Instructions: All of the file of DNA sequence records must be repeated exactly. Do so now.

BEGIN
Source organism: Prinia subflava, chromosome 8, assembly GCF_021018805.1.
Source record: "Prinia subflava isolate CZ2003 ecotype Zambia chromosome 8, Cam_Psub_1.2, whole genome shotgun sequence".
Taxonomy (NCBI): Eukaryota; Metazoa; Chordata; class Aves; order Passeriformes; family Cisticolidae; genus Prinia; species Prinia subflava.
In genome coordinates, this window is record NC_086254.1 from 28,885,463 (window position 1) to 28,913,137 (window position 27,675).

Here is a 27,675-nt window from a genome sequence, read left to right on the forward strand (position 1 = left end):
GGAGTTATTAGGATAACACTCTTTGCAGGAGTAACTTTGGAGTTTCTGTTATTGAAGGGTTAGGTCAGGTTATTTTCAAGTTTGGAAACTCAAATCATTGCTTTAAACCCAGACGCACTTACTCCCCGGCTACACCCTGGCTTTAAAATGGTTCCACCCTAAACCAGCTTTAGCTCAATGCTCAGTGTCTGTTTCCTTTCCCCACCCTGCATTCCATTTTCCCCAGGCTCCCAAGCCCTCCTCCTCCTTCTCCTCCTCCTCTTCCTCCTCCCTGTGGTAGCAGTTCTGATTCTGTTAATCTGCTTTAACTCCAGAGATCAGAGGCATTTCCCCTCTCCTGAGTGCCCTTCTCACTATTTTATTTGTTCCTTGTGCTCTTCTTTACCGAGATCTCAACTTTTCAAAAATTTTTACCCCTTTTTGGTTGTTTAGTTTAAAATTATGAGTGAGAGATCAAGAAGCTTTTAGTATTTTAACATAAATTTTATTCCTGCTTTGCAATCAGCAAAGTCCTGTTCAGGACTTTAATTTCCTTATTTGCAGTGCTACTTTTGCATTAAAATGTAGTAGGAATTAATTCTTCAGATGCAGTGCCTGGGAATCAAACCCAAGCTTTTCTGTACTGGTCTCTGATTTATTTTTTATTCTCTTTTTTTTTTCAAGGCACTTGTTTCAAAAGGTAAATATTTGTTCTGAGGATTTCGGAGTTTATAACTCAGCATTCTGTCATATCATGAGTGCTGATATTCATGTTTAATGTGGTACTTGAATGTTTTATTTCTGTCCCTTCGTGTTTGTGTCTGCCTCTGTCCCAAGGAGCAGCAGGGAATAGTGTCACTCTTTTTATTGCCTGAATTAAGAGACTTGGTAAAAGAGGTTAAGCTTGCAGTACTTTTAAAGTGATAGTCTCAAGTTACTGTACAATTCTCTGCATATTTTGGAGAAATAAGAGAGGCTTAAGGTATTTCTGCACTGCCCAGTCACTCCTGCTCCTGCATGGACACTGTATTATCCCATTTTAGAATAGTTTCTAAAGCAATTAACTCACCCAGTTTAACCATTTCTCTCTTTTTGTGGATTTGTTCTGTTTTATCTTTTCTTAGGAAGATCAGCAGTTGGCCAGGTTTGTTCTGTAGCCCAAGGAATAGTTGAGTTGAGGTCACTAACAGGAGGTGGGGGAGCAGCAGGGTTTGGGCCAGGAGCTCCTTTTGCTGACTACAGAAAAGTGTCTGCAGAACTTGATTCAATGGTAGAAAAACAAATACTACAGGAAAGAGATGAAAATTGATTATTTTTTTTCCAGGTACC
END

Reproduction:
Source organism: Prinia subflava, chromosome 8, assembly GCF_021018805.1.
Source record: "Prinia subflava isolate CZ2003 ecotype Zambia chromosome 8, Cam_Psub_1.2, whole genome shotgun sequence".
Taxonomy (NCBI): Eukaryota; Metazoa; Chordata; class Aves; order Passeriformes; family Cisticolidae; genus Prinia; species Prinia subflava.
In genome coordinates, this window is record NC_086254.1 from 28,885,463 (window position 1) to 28,913,137 (window position 27,675).

Here is a 27,675-nt window from a genome sequence, read left to right on the forward strand (position 1 = left end):
GGAGTTATTAGGATAACACTCTTTGCAGGAGTAACTTTGGAGTTTCTGTTATTGAAGGGTTAGGTCAGGTTATTTTCAAGTTTGGAAACTCAAATCATTGCTTTAAACCCAGACGCACTTACTCCCCGGCTACACCCTGGCTTTAAAATGGTTCCACCCTAAACCAGCTTTAGCTCAATGCTCAGTGTCTGTTTCCTTTCCCCACCCTGCATTCCATTTTCCCCAGGCTCCCAAGCCCTCCTCCTCCTTCTCCTCCTCCTCTTCCTCCTCCCTGTGGTAGCAGTTCTGATTCTGTTAATCTGCTTTAACTCCAGAGATCAGAGGCATTTCCCCTCTCCTGAGTGCCCTTCTCACTATTTTATTTGTTCCTTGTGCTCTTCTTTACCGAGATCTCAACTTTTCAAAAATTTTTACCCCTTTTTGGTTGTTTAGTTTAAAATTATGAGTGAGAGATCAAGAAGCTTTTAGTATTTTAACATAAATTTTATTCCTGCTTTGCAATCAGCAAAGTCCTGTTCAGGACTTTAATTTCCTTATTTGCAGTGCTACTTTTGCATTAAAATGTAGTAGGAATTAATTCTTCAGATGCAGTGCCTGGGAATCAAACCCAAGCTTTTCTGTACTGGTCTCTGATTTATTTTTTATTCTCTTTTTTTTTTCAAGGCACTTGTTTCAAAAGGTAAATATTTGTTCTGAGGATTTCGGAGTTTATAACTCAGCATTCTGTCATATCATGAGTGCTGATATTCATGTTTAATGTGGTACTTGAATGTTTTATTTCTGTCCCTTCGTGTTTGTGTCTGCCTCTGTCCCAAGGAGCAGCAGGGAATAGTGTCACTCTTTTTATTGCCTGAATTAAGAGACTTGGTAAAAGAGGTTAAGCTTGCAGTACTTTTAAAGTGATAGTCTCAAGTTACTGTACAATTCTCTGCATATTTTGGAGAAATAAGAGAGGCTTAAGGTATTTCTGCACTGCCCAGTCACTCCTGCTCCTGCATGGACACTGTATTATCCCATTTTAGAATAGTTTCTAAAGCAATTAACTCACCCAGTTTAACCATTTCTCTCTTTTTGTGGATTTGTTCTGTTTTATCTTTTCTTAGGAAGATCAGCAGTTGGCCAGGTTTGTTCTGTAGCCCAAGGAATAGTTGAGTTGAGGTCACTAACAGGAGGTGGGGGAGCAGCAGGGTTTGGGCCAGGAGCTCCTTTTGCTGACTACAGAAAAGTGTCTGCAGAACTTGATTCAATGGTAGAAAAACAAATACTACAGGAAAGAGATGAAAATTGATTATTTTTTTTCCAGGTACC